BAC is a common compound in disinfectants, preservatives, medicaments and household sanitizers [2]. The BAC toxidrome is dose-dependent and can be divided into local effects and systemic effects [3]. The effects most frequently observed in the veterinarian practice are local and associated with irritation of the exposed tissues and can manifest as oral ulcerations, stomatitis pharyngitis, hair loss and chemical burns [4,5,6]. Systemic effects are less common; however, in case of severe toxicosis, dehydration, CNS and respiratory alterations, hematemesis, seizures, collapse and coma may be observed [4,5,6,7]. Pharmaceutical or cosmetic products for dermal or ocular use in humans generally contain 0.004 to 0.01% BAC, while concentrations above 0.1% (or 1 g/l) are considered potentially caustic and corrosive [8]. BAC and QACs can also be used in the agricultural sector, for the disinfection of buildings or equipment, but not on agricultural crops, where they are prohibited. Therefore, these compounds can be found in agricultural storage areas frequented by pets. In pets, cats have been reported as more sensitive than dogs to QACs; indeed, oral ulcerations, stomatitis and pharyngitis can be observed in concentrations of 2% or lower [9]. Since BAC is also a common component of certain medicaments, cats can also develop oral and oesophageal ulcerations as consequences of self-grooming if the skin has been treated with undiluted disinfectants [10].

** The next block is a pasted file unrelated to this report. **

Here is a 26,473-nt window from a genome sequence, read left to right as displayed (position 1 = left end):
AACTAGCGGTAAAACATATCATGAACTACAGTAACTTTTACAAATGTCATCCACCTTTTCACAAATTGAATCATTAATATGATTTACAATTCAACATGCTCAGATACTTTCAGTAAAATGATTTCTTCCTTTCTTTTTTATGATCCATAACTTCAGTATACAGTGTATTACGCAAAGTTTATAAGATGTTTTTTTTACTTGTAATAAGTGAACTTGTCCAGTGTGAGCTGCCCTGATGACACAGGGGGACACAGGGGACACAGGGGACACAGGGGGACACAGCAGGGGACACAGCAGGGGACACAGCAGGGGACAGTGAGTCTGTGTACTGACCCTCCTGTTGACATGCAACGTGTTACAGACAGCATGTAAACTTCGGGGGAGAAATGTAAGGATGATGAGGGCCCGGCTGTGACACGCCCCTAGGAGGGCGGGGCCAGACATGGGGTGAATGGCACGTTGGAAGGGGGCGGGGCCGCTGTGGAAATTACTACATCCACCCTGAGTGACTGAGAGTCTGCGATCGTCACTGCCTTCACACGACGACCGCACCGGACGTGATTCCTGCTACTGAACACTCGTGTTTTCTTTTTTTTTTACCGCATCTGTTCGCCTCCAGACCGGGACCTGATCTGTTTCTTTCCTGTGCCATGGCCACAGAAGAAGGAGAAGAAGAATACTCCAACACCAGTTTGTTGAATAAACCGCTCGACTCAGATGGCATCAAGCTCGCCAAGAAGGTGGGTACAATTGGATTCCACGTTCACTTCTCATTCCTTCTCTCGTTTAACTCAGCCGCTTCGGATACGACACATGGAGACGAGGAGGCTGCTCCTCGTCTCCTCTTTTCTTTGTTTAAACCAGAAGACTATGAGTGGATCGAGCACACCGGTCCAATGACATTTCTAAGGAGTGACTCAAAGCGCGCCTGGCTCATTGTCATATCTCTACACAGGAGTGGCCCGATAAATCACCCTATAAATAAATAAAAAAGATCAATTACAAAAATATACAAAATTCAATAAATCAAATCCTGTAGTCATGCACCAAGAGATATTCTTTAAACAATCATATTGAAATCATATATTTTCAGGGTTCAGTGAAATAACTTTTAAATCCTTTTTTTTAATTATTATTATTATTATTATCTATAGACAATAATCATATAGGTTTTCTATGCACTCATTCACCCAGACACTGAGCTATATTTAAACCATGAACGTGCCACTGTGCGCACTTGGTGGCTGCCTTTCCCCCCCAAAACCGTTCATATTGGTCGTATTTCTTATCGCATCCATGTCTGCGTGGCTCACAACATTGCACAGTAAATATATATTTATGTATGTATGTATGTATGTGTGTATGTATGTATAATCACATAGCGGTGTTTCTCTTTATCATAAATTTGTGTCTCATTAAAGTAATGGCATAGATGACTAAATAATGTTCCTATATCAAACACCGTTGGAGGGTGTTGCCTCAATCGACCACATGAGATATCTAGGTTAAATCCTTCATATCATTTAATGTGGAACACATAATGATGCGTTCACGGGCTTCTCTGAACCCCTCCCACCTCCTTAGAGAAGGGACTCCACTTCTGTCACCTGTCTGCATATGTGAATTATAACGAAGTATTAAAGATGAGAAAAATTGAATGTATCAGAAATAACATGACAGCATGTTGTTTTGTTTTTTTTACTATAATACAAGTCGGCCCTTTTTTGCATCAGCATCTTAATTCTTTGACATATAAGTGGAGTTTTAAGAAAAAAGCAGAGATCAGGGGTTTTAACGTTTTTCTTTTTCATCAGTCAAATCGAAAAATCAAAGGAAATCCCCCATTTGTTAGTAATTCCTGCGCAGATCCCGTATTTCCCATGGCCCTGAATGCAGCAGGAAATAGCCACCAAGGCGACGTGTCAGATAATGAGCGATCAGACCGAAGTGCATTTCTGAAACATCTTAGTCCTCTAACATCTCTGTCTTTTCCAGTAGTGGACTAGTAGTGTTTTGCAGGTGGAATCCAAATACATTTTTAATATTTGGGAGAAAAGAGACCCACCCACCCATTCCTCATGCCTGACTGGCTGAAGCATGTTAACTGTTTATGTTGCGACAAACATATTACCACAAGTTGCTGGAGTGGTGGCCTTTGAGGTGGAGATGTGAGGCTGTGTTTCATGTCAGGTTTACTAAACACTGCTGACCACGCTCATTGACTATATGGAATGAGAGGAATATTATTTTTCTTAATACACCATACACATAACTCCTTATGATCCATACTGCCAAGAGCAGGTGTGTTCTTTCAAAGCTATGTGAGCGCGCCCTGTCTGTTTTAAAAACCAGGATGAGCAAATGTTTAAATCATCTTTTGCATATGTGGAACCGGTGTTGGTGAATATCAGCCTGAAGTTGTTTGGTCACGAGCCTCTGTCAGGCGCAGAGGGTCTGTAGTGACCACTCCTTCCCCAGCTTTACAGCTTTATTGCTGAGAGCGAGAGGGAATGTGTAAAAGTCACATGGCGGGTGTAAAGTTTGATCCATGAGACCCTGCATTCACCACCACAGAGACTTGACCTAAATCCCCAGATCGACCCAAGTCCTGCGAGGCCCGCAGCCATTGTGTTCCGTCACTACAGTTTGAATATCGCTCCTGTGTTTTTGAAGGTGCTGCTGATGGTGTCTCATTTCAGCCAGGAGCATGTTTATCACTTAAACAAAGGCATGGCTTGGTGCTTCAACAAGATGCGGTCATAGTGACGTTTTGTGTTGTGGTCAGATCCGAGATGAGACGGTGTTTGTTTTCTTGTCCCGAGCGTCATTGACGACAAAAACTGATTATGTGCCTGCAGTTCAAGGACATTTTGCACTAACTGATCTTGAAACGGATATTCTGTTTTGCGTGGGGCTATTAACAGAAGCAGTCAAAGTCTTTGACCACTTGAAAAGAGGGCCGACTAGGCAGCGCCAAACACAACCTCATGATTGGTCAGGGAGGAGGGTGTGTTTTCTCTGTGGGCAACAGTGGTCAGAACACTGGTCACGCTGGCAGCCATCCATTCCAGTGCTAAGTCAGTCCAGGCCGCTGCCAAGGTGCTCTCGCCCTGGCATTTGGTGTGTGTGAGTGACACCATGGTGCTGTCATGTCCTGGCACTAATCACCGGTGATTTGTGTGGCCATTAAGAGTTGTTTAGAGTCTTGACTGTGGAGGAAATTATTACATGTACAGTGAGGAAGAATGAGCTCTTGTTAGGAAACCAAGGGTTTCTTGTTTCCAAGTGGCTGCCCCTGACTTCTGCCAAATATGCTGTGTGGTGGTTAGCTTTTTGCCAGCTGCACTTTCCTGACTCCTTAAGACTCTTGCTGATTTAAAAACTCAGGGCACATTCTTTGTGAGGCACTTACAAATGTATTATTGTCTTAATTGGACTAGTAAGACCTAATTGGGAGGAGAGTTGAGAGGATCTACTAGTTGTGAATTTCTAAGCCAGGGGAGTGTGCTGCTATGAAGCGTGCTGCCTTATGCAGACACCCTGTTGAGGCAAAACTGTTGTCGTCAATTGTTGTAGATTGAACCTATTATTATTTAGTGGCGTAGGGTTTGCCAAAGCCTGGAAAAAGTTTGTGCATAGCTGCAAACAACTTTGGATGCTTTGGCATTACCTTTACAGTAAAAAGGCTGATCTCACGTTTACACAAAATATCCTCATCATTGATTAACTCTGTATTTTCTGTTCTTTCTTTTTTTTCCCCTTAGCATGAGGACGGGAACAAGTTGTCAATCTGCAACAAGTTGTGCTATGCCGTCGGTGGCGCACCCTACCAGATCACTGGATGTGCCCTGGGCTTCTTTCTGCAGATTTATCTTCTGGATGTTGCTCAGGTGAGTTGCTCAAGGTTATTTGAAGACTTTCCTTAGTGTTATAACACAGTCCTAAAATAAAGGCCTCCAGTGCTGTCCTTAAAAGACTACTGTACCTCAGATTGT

Case presentation

A 4-month-old male European shorthair kitten was brought to the Europa Veterinary Clinic (Ferrara, Italy) due to severe enlargement of the tongue, which prevented the mouth from closing (Fig. 2a). The owners also reported state of anxiety, lameness in the hindlimbs, and episodes of vomiting and diarrhoea during the night.

Fig. 2
figure 2

Lesions observed on the patient. A Enlargement of the tongue. B Chemical burns observed on the tongue. C Cutaneous irritation and excessive grooming of the hindlimb. D Chemical burns on the tongue and palate

The kitten at the time of admission weighed 2 kg. During the physical examination, the kitten showed the following physiological vital parameters: rectal temperature of 38 °C and regular pulse; no alteration of the cardiopulmonary auscultation and explorable lymph nodes was observed. As mentioned above, inspection of the buccal area revealed enlargement of the tongue, due to severe oedema and inflammation, and sialorrhea. The tongue had reduced mobility and showed signs of a tongue ulceration, also observed in the pharynx (Fig. 2b). No foreign body was visible in the buccal cavity or in the pharynx.

The veterinary staff suggested a brief admission and initiated therapy with a single dose of prednisolone 1 mg/kg, and analgesic treatment with methadone 0.1 mg/kg IM every 5 h. In the evening, the symptoms got worse: the body temperature rose to 40 °C and there was no sign of improvement in the tongue. The kitten was therefore hospitalized and started on antibiotic therapy with cefazolin 15 mg/kg EV BID.